Step 4- Take the fourth place team and multiply their win total by 2.25.
Step 5- Take the fifth place team and multiply their win total by 2.5.

Step 6- Take the totals of each division and divide by the amount of teams in the division. This takes care of the difference in teams between the AL West, NL Central, and the rest of the league. Those two divisions have a few adjustments made to their ratings, so they're on par with the rest of the league.

Doing the math now. I'm going to project every team's W-L over 162 games, assuming their WP% stays the same....

...

AL East Score - 160.2
AL Central Score - 158.6
AL West Score - 156

NL East Score - 172.8
NL Central Score - 160.2
NL West Score - 142.2

That took a half hour out of my day. :*) It's clear by that ranking that the NL East is the strongest of the divisions and the NL West is the worst. Later (If I have time) I'll compare them to some historic divisions.
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Postby DK » Thu Aug 25, 2005 1:29 pm

Philliebuster wrote:Interesting from a statistical standpoint....it'd be interesting also to see historically how it stands. However you'd probably have to wait until the end of the season....since more games played equals more wins. Nice!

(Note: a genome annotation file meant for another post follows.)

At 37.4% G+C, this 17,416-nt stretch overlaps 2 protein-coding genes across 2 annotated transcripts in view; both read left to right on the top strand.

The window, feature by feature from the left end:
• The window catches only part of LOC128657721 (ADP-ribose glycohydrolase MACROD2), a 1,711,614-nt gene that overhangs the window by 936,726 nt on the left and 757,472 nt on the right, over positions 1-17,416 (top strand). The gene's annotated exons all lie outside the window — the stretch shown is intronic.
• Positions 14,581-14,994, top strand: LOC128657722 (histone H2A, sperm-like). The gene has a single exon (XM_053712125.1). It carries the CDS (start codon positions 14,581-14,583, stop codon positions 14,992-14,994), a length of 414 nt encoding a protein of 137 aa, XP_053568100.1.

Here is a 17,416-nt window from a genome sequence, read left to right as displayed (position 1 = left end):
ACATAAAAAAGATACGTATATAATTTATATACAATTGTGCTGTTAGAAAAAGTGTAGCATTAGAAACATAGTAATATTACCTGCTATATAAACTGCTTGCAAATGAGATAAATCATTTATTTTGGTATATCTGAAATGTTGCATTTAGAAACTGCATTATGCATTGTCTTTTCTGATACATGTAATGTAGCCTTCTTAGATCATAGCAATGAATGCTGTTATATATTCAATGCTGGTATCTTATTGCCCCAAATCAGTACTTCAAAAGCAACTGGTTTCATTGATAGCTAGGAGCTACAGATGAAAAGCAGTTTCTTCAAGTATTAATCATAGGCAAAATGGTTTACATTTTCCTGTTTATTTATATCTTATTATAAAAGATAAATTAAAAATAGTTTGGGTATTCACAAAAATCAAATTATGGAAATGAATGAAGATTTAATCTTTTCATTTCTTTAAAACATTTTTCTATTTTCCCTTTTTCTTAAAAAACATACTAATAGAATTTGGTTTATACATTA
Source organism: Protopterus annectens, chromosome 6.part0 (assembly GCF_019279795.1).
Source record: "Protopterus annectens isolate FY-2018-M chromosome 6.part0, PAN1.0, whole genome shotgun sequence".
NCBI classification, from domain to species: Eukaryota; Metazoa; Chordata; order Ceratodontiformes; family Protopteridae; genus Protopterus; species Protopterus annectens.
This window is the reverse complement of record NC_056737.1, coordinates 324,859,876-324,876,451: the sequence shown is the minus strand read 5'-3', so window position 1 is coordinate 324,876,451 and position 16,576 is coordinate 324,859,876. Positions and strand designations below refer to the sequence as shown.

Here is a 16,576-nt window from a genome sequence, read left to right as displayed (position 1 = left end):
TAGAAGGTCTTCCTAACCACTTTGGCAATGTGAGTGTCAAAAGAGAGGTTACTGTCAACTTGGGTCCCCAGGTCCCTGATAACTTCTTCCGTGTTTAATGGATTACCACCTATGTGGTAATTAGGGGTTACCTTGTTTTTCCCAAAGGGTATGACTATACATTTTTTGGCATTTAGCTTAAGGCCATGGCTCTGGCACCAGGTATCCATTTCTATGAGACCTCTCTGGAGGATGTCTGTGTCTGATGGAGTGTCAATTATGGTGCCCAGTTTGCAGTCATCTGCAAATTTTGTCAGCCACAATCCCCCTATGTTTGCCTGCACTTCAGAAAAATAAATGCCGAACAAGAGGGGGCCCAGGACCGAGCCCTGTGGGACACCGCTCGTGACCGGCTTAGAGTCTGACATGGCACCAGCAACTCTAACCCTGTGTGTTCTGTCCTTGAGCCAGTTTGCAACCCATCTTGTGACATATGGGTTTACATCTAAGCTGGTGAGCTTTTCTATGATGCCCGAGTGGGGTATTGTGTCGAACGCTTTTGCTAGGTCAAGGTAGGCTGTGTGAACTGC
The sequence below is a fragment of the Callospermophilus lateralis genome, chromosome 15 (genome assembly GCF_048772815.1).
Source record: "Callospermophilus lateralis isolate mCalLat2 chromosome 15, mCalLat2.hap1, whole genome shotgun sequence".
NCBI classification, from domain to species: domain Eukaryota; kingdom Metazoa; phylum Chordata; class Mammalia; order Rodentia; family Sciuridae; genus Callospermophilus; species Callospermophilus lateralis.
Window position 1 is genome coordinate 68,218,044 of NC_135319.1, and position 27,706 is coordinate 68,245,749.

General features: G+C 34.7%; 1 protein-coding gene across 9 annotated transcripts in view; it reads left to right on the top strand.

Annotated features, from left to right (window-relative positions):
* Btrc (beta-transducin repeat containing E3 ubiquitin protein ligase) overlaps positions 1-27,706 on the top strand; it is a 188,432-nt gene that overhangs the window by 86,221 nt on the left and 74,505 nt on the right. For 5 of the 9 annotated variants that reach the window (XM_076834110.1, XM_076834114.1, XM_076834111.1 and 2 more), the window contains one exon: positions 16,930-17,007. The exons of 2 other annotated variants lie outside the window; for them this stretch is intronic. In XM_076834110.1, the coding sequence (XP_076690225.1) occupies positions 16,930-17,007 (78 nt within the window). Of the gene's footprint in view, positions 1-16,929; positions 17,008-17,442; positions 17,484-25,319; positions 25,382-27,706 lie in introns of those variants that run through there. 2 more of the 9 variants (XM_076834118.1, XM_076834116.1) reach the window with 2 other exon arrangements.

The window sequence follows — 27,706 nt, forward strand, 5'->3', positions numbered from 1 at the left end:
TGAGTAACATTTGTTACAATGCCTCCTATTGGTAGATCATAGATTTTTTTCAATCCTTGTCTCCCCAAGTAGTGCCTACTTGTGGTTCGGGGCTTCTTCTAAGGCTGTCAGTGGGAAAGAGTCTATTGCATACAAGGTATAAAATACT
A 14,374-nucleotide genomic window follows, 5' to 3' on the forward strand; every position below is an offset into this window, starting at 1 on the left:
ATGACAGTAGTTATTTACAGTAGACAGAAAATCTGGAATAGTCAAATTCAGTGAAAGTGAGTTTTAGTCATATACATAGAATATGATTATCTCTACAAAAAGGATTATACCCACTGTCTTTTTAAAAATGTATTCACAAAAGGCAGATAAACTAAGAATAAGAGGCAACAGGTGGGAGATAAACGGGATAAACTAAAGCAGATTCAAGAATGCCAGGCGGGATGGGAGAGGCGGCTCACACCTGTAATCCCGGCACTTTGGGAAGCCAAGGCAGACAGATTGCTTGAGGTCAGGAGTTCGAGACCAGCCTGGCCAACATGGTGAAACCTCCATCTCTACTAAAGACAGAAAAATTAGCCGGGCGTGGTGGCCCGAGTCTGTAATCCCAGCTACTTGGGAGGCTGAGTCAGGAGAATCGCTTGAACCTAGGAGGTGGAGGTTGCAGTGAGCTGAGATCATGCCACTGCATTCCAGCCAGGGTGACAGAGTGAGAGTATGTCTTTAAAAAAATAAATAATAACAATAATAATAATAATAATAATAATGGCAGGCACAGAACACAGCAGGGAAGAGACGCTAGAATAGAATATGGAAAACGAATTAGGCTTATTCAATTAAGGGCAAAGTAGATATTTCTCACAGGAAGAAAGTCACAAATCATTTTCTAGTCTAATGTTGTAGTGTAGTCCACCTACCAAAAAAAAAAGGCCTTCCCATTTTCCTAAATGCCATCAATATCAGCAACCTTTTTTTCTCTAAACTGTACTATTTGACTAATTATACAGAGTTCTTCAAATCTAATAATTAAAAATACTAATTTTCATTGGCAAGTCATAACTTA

That's why I projected every team's wins over 162 games. For instance, if their winning percentages stayed the same, the NL East would look like this:

Atlanta 92-70
Philadelphia 87-75
New York/Washington/Florida 85-77

Those are the numbers I used, rather than the current standings (since some teams have played more games than others).
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Postby Tavish » Thu Aug 25, 2005 2:03 pm

Not even close to the best in history. It is a very well balanced division, but if you want the most balanced division ever you would have to start with the 1991 AL West. All 7 teams who finished .500 or better. Plus there wasn't a "balanced" schedule back then where the teams just basically beat up on each other.